Secrets of the Dead: Egypt’s Darkest Hour
Premieres Wednesday, April 3 at 10 p.m. on PBS (check local listings), pbs.org/secrets and PBS apps
The discovery of a rare mass grave with the bones of nearly 60 people outside Luxor sends archaeologists on a quest to find out who the remains belong to, why they were buried the way they were and what was happening in ancient Egypt that would have led to a mass burial. Could the collapse of the empire’s Old Kingdom provide any clues?
Following the long reign of Pepi II, a series of weak kings ruled ineffectively. Without a strong central government, local leaders asserted themselves, fracturing the country’s power base. As the climate shifted all over the world, the country was then hit by a decades-long drought that caused a great famine and economic failure.
In Secrets of the Dead: Egypt’s Darkest Hour, viewers will go behind the scenes with archaeologists and scientists as they venture through Africa – from the Pyramids to the glaciers of Mt. Kilimanjaro – in search of clues to solve the mystery of the mass grave, examining the political and environmental catastrophes that plunged Egypt and its people into anarchy. Were the bodies found victims of the famine, civil war or something else?
- Egyptian pharaoh Pepi II came into power around 4,300 years ago at the age of just 6 years old – about 300 years after the Great Pyramids and the Sphinx were built. The pharaoh ruled for at least 60 years – some even say 90 years – marking the longest reign in all of Egyptian history.
- At the start of his reign, Pepi II was very much in control of the country, but, after studying the grander tombs of local governors from the latter part of Pepi II’s reign, archaeologists now know that he was gradually relinquishing control to them.
- Pepi II died at the age of 94, and there are hardly any traces of his immediate successors. None of his brothers or five sons reigned for very long.
- Pepi II’s tomb was looted, his sarcophagus had been opened and everything inside was removed, including his mummy which has never been found. There is also evidence that the temple of his father, Pepi I, was intentionally set on fire.
- Inscriptions in the tomb of governor Ankhtifi, who governed in the years between Pepi II’s death and the creation of the mass grave, state the Southern part of country was dying of hunger and that the whole country became like “starving locusts,” suggesting that Egyptians were suffering from a mass famine around the time of his death.
- After Pepi II’s death, the level of the Nile dropped so significantly that the islands of eastern and western Elephantine merged into one, and the city expanded into what had previously been the marshes in between, suggesting that Egypt’s climate was gradually changing and becoming dryer during the Old Kingdom.
- The terrible climate crisis, combined with the underlying political problems, led to war for 130 years. The soldiers in the mass grave most likely died at the end of the protracted civil war that followed the chaos caused by famine.
- In the desert near Luxor, in southern Egypt, archaeologists open an exceptional tomb dating back more than 4,000 years ago. Inside, they find the mummified remains of at least 60 people, all of which appear to be male. A mass grave of this manner is extremely unusual for ancient Egyptians, as they were traditionally buried alone or with close family.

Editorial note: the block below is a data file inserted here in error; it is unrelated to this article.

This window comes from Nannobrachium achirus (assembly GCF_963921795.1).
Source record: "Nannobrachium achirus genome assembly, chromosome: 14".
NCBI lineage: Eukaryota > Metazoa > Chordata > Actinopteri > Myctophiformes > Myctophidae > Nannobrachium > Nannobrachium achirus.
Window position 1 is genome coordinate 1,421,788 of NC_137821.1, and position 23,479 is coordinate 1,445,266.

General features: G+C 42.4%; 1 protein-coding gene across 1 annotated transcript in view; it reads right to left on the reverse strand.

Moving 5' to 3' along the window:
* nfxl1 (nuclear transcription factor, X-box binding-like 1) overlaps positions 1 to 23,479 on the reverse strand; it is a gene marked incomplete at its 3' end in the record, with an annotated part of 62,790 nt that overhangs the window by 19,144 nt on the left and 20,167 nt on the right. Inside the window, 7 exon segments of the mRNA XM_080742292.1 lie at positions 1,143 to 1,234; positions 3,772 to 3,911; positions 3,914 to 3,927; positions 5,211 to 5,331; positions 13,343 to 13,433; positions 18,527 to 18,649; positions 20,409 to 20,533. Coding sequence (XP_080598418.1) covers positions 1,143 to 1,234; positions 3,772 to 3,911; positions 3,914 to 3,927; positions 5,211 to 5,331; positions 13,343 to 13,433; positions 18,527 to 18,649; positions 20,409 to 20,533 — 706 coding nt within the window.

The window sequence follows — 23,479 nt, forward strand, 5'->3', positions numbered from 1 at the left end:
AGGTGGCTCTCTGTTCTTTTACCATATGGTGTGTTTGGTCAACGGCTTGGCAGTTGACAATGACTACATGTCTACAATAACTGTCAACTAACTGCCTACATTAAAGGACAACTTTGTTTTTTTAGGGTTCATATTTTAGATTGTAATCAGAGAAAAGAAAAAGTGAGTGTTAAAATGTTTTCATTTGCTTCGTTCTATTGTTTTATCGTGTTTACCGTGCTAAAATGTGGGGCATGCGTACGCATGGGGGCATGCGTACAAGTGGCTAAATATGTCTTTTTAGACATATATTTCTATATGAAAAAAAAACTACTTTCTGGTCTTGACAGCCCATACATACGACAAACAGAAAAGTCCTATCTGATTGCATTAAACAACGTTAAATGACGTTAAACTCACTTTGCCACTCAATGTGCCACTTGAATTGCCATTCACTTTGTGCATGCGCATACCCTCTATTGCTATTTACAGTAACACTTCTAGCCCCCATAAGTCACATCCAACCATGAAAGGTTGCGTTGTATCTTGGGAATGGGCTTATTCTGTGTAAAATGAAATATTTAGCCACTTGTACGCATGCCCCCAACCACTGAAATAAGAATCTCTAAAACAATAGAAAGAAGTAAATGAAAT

- Further examination of the bodies found in the mass grave reveals the men died of horrible trauma. Photos of the remains reveal holes that were most likely caused by rocks from a slingshot, being struck by a mace, and arrows going through their bodies, indicating the men died in battle.
- An examination of ice cores collected from Mt. Kilimanjaro, with 33 meters dating back as far as 11,700 years, reveals a dark layer of dust, recorded about 4,000 years ago. The layer points to evidence of a dramatic climate change around the same time the Old Kingdom collapsed.
- An examination of mud cores in Egypt’s Lake Qarran reveals that during the Old Kingdom, the lake was much larger and deeper than it is today, with a depth fluctuating around 200 feet. Layers of gypsum and iron ore found in the cores show that the freshwater lake dried up, leaving behind just a few ephemeral pools of water. This study confirms that the global drought seen in the ice cores also hit Egypt at the time of the Old Kingdom’s collapse.
At the intersection of science and history, Secrets of the Dead uses the latest scientific discoveries to challenge prevailing ideas and throw fresh light on unexplained historical events.
Secrets of the Dead: Egypt’s Darkest Hour is a production of Blakeway Productions Ltd. and THIRTEEN Productions LLC for WNET in association with the Channel 5 Television and France Télévisions. Narrated by Jay O. Sanders. Produced and directed by Davina Bristow. Lucy van Beek is executive producer for Blakeway Productions. Stephanie Carter is executive producer for Secrets of the Dead.
On Secrets of the Dead A moment of chaos is ancient Egypt The fact that the pyramid was robbed means the government was losing control Was the empire threatened by violence?
All the evidence points to the fact that these were soldiers.
Or were they victims of something far bigger?
If anything goes wrong with the Nile, there would be famine and chaos.
Egypt's Darkest Hour On Secrets of the Dead